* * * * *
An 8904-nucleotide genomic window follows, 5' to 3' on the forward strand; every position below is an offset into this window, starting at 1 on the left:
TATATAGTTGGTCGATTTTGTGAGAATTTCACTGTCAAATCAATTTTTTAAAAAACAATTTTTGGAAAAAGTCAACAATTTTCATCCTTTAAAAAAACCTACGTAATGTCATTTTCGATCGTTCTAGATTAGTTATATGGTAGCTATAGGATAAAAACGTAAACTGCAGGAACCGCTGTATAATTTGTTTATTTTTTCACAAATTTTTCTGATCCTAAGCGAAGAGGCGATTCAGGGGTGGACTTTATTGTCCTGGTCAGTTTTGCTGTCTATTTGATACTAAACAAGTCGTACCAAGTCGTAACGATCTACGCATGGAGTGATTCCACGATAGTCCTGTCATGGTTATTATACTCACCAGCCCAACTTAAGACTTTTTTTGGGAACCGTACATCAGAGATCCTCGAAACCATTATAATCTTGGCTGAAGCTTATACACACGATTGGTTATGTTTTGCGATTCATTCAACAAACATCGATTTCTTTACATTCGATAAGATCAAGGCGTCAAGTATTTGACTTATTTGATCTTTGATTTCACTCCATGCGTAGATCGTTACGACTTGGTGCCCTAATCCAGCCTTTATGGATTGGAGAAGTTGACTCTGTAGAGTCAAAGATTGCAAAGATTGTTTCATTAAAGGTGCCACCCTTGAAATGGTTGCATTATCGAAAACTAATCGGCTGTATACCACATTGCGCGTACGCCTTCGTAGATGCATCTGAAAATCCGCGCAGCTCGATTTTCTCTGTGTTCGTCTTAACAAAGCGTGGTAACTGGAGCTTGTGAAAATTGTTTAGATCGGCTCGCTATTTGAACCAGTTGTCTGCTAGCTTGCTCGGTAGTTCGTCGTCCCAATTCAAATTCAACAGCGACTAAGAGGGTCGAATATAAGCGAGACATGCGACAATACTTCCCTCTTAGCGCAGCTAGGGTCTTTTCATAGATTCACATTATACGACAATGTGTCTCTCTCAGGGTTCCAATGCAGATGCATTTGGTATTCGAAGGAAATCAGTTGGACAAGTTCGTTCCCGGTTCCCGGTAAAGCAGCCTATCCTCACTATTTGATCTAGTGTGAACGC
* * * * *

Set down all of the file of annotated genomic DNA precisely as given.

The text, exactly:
An 8904-nucleotide genomic window follows, 5' to 3' on the forward strand; every position below is an offset into this window, starting at 1 on the left:
TATATAGTTGGTCGATTTTGTGAGAATTTCACTGTCAAATCAATTTTTTAAAAAACAATTTTTGGAAAAAGTCAACAATTTTCATCCTTTAAAAAAACCTACGTAATGTCATTTTCGATCGTTCTAGATTAGTTATATGGTAGCTATAGGATAAAAACGTAAACTGCAGGAACCGCTGTATAATTTGTTTATTTTTTCACAAATTTTTCTGATCCTAAGCGAAGAGGCGATTCAGGGGTGGACTTTATTGTCCTGGTCAGTTTTGCTGTCTATTTGATACTAAACAAGTCGTACCAAGTCGTAACGATCTACGCATGGAGTGATTCCACGATAGTCCTGTCATGGTTATTATACTCACCAGCCCAACTTAAGACTTTTTTTGGGAACCGTACATCAGAGATCCTCGAAACCATTATAATCTTGGCTGAAGCTTATACACACGATTGGTTATGTTTTGCGATTCATTCAACAAACATCGATTTCTTTACATTCGATAAGATCAAGGCGTCAAGTATTTGACTTATTTGATCTTTGATTTCACTCCATGCGTAGATCGTTACGACTTGGTGCCCTAATCCAGCCTTTATGGATTGGAGAAGTTGACTCTGTAGAGTCAAAGATTGCAAAGATTGTTTCATTAAAGGTGCCACCCTTGAAATGGTTGCATTATCGAAAACTAATCGGCTGTATACCACATTGCGCGTACGCCTTCGTAGATGCATCTGAAAATCCGCGCAGCTCGATTTTCTCTGTGTTCGTCTTAACAAAGCGTGGTAACTGGAGCTTGTGAAAATTGTTTAGATCGGCTCGCTATTTGAACCAGTTGTCTGCTAGCTTGCTCGGTAGTTCGTCGTCCCAATTCAAATTCAACAGCGACTAAGAGGGTCGAATATAAGCGAGACATGCGACAATACTTCCCTCTTAGCGCAGCTAGGGTCTTTTCATAGATTCACATTATACGACAATGTGTCTCTCTCAGGGTTCCAATGCAGATGCATTTGGTATTCGAAGGAAATCAGTTGGACAAGTTCGTTCCCGGTTCCCGGTAAAGCAGCCTATCCTCACTATTTGATCTAGTGTGAACGC